Locke, along with Commerce senior advisor Rick Wade, held a conference call with reporters Thursday to discuss the department's commitment to improving outreach and education.
"President Obama is committed to ensuring that minority businesses are aware of and have access to federal contracts and funding opportunities," Locke said. "The success of minority-owned businesses is vital to our economic recovery, and we're working hard to make sure they have access to these important federal opportunities."
Among the specific steps announced were:
1) A major national summit to discuss federal opportunities and best practices in minority business programs and services with more than 150 minority business advocates.
2) Workshops throughout the country to inform companies about contracting opportunities related to a Recovery Act initiative to bring broadband Internet access to more Americans.
3) One-on-one training provided through the Commerce Department's Minority Business Development Agency to minority businesses across the country.
4) One-stop-shop Web sites for grant and contract opportunities.
Monday July 6th and Tuesday, July 7, the department's Minority Business Development Agency (MBDA), Commerce is hosting a major national summit in Washington, D.C., to discuss best practices in business development programs and services to increase the growth and development of minority businesses. In addition, there will be discussions about grant and contract opportunities that exist within the federal government and the best way to provide this information to minority businesses. More than 150 minority business advocates from across the country will attend this summit. Edward DeSeve, who works in the White House as a special advisor to President Obama, will address attendees.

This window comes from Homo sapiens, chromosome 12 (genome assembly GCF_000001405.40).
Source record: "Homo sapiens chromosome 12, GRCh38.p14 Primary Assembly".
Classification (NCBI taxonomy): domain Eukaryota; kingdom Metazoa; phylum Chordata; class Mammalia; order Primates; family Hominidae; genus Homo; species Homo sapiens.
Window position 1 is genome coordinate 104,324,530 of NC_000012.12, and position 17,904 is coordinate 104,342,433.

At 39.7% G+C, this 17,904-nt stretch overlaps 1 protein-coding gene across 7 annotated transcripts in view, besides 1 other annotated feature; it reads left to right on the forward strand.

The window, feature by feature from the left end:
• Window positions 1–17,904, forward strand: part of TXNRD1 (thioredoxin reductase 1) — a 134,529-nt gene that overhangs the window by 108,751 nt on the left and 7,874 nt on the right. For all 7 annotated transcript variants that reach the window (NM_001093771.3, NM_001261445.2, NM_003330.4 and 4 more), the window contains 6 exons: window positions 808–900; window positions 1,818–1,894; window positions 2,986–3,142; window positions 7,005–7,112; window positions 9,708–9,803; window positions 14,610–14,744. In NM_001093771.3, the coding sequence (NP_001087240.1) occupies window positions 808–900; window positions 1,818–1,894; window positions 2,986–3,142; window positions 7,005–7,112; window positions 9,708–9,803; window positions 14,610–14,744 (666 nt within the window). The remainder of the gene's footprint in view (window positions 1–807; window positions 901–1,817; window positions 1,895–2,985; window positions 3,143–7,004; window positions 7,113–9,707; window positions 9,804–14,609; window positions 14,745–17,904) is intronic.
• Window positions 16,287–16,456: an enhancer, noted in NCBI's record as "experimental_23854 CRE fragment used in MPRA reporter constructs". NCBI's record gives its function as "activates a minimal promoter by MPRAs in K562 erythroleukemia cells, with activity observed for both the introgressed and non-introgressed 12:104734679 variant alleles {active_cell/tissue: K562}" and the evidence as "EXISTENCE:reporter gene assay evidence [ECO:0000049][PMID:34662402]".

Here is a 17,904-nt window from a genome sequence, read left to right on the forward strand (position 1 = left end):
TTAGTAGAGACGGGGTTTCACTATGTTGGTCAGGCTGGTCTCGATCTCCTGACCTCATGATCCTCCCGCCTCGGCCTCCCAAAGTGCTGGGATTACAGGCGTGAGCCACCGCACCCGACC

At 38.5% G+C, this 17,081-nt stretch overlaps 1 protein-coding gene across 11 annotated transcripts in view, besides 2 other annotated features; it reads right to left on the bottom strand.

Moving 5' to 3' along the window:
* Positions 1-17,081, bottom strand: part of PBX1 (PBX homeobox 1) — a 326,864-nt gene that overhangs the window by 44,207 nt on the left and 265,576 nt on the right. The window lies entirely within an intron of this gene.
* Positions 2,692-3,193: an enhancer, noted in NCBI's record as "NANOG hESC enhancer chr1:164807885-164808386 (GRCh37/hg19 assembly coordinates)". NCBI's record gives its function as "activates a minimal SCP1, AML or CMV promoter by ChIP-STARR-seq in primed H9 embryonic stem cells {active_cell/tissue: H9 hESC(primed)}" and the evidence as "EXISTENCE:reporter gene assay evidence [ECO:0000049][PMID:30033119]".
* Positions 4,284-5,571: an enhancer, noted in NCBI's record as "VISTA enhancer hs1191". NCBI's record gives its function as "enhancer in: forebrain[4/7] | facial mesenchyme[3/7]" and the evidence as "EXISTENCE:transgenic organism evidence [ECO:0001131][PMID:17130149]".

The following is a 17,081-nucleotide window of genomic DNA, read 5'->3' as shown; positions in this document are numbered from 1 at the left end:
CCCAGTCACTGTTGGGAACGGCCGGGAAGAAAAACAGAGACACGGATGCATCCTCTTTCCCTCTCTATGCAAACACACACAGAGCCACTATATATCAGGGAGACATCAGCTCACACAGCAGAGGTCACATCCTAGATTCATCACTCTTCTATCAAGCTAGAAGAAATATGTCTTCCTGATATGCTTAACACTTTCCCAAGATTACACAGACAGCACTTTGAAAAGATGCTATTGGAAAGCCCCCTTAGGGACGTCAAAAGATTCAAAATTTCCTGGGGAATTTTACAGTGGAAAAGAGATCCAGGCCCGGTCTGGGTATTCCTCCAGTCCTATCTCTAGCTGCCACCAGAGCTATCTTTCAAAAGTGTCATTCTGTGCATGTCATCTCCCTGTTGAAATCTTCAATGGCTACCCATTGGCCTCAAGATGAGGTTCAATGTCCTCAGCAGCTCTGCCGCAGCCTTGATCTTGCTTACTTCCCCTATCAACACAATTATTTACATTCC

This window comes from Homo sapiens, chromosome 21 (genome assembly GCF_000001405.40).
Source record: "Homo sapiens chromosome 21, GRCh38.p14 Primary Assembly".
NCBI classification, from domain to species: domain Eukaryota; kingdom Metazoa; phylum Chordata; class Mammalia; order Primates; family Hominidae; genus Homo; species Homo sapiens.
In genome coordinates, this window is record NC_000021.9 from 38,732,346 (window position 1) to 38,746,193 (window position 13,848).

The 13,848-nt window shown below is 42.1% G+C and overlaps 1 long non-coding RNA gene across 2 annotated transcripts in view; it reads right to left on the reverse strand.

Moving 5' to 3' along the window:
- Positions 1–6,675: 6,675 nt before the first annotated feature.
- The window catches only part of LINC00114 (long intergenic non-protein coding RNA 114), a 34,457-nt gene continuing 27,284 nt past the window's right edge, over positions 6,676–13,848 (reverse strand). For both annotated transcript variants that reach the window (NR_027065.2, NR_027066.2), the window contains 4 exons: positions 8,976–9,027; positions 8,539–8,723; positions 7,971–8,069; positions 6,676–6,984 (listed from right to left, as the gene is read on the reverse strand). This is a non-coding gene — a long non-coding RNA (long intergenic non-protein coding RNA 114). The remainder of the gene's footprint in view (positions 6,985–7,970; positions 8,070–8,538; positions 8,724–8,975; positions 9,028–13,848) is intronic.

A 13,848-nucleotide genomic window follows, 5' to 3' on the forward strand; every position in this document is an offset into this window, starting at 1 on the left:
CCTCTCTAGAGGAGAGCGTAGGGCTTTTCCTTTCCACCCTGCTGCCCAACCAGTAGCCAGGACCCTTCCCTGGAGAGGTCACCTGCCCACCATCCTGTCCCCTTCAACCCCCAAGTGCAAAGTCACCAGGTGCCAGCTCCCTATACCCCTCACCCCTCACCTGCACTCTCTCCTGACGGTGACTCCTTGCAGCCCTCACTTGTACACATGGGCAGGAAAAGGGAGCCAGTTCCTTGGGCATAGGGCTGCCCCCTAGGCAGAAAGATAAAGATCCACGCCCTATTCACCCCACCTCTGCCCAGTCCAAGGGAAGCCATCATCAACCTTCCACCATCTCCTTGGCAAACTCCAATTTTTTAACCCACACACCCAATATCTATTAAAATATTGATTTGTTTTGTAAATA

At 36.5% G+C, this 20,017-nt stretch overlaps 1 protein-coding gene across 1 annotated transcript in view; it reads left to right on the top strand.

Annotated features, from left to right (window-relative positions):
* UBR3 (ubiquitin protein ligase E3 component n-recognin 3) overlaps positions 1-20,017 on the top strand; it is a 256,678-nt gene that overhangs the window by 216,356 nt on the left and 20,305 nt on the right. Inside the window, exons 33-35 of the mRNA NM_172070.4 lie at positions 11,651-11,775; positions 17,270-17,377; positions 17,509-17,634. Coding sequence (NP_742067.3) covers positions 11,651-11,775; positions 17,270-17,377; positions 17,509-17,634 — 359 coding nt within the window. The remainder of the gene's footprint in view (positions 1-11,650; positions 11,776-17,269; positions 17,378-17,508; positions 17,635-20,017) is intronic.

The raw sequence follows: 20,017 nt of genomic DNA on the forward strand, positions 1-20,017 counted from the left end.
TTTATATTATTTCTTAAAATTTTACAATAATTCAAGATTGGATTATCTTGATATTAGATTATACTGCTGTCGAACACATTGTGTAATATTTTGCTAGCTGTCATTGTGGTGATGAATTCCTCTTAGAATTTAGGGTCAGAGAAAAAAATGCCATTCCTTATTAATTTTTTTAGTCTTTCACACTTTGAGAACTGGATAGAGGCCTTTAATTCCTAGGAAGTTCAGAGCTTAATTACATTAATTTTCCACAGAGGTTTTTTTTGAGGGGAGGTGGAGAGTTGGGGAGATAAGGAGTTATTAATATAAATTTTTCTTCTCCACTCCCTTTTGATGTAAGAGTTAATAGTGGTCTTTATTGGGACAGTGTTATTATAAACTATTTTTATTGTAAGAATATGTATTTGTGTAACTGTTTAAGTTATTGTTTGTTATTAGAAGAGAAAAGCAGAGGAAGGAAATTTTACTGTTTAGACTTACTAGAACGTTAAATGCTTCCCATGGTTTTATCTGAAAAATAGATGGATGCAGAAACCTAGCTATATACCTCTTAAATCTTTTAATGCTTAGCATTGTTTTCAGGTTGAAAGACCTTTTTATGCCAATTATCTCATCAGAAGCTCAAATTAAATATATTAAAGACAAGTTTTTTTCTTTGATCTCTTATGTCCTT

The Commerce Department also will hold a series of workshops across the country to inform businesses about Recovery Act opportunities relating to a new broadband Internet initiative. The program is designed to reach the last areas that still struggle with obtaining high-speed Internet access. The investments the program makes in inner-city neighborhoods and rural communities will spur innovation and pave the way for private capital to follow.
There are ten upcoming broadband workshops being held coast to coast - in Boston, Mass.; Charleston, W.Va.; Minneapolis, Minn.; Memphis, Tenn.; Lonoke, Ark.; Birmingham, Ala.; Billings, Mont.; Albuquerque, N.M.; and Los Angeles, Calif. More information on these workshops can be found at www.broadbandusa.gov. These workshops are one example of the specific outreach efforts that are happening across the country.
Much of the Commerce Department's outreach efforts are organized through MBDA's five regional offices in partnership with a network of approximately 45 minority business centers around the country. These centers offer one-on-one workshops and business consulting services for minority businesses to help educate them about federal opportunities. Recovery Act workshops are held at events and conferences at the local level to reach minority entrepreneurs and educate them about the procurement process specifically related to the Recovery Act. More information about MBDA's local centers and services can be found at www.mbda.gov.
For businesses looking for specific grant and contract opportunities, online tools are already set up to provide that information. There is a vast array of opportunities for both grants and contracts with the federal government - on both a large and smaller scale.
The one-stop-shop for all contracting interests is www.FedBizOpps.gov.
The one-stop-shop for all grant opportunities is www.grants.gov.
At the Department of Commerce, Secretary Locke is charged with helping implement President Obama's ambitious agenda to turn around the economy and put people back to work. His department's Minority Business Development Agency was created specifically to foster the establishment and growth of minority-owned businesses in America.